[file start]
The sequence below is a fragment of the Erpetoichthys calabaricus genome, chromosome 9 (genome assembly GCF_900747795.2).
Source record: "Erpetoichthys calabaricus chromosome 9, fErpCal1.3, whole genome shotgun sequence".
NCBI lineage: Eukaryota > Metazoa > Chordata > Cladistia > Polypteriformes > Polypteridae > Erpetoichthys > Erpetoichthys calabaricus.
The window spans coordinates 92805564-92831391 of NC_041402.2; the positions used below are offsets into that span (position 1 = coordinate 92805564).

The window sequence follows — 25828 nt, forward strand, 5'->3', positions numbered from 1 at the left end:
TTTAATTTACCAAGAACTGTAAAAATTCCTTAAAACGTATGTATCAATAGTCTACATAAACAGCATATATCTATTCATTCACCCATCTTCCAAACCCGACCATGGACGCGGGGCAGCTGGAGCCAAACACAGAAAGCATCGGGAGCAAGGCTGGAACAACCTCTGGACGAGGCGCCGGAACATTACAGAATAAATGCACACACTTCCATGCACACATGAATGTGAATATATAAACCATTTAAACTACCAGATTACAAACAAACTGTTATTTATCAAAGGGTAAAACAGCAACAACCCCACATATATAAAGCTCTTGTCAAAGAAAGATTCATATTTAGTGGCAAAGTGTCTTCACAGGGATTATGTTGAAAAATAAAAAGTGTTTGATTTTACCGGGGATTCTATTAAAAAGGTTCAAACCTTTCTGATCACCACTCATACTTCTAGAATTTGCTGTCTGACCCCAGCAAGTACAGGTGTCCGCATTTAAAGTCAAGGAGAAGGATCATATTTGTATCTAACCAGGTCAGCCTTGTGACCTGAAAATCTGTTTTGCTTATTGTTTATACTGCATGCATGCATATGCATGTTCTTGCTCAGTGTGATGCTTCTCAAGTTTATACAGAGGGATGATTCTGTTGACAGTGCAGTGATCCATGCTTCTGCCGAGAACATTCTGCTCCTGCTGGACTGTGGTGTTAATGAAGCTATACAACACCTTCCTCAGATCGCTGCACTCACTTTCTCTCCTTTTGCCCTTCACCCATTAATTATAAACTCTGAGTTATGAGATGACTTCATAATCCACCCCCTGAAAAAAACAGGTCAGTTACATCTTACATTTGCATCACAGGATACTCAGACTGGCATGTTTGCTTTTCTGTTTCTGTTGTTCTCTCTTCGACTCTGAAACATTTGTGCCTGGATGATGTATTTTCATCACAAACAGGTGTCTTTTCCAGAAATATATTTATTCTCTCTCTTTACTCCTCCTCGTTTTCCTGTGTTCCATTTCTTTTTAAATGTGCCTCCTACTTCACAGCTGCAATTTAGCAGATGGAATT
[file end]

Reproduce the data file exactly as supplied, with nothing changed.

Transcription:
The sequence below is a fragment of the Erpetoichthys calabaricus genome, chromosome 9 (genome assembly GCF_900747795.2).
Source record: "Erpetoichthys calabaricus chromosome 9, fErpCal1.3, whole genome shotgun sequence".
NCBI lineage: Eukaryota > Metazoa > Chordata > Cladistia > Polypteriformes > Polypteridae > Erpetoichthys > Erpetoichthys calabaricus.
The window spans coordinates 92805564-92831391 of NC_041402.2; the positions used below are offsets into that span (position 1 = coordinate 92805564).

The window sequence follows — 25828 nt, forward strand, 5'->3', positions numbered from 1 at the left end:
TTTAATTTACCAAGAACTGTAAAAATTCCTTAAAACGTATGTATCAATAGTCTACATAAACAGCATATATCTATTCATTCACCCATCTTCCAAACCCGACCATGGACGCGGGGCAGCTGGAGCCAAACACAGAAAGCATCGGGAGCAAGGCTGGAACAACCTCTGGACGAGGCGCCGGAACATTACAGAATAAATGCACACACTTCCATGCACACATGAATGTGAATATATAAACCATTTAAACTACCAGATTACAAACAAACTGTTATTTATCAAAGGGTAAAACAGCAACAACCCCACATATATAAAGCTCTTGTCAAAGAAAGATTCATATTTAGTGGCAAAGTGTCTTCACAGGGATTATGTTGAAAAATAAAAAGTGTTTGATTTTACCGGGGATTCTATTAAAAAGGTTCAAACCTTTCTGATCACCACTCATACTTCTAGAATTTGCTGTCTGACCCCAGCAAGTACAGGTGTCCGCATTTAAAGTCAAGGAGAAGGATCATATTTGTATCTAACCAGGTCAGCCTTGTGACCTGAAAATCTGTTTTGCTTATTGTTTATACTGCATGCATGCATATGCATGTTCTTGCTCAGTGTGATGCTTCTCAAGTTTATACAGAGGGATGATTCTGTTGACAGTGCAGTGATCCATGCTTCTGCCGAGAACATTCTGCTCCTGCTGGACTGTGGTGTTAATGAAGCTATACAACACCTTCCTCAGATCGCTGCACTCACTTTCTCTCCTTTTGCCCTTCACCCATTAATTATAAACTCTGAGTTATGAGATGACTTCATAATCCACCCCCTGAAAAAAACAGGTCAGTTACATCTTACATTTGCATCACAGGATACTCAGACTGGCATGTTTGCTTTTCTGTTTCTGTTGTTCTCTCTTCGACTCTGAAACATTTGTGCCTGGATGATGTATTTTCATCACAAACAGGTGTCTTTTCCAGAAATATATTTATTCTCTCTCTTTACTCCTCCTCGTTTTCCTGTGTTCCATTTCTTTTTAAATGTGCCTCCTACTTCACAGCTGCAATTTAGCAGATGGAATT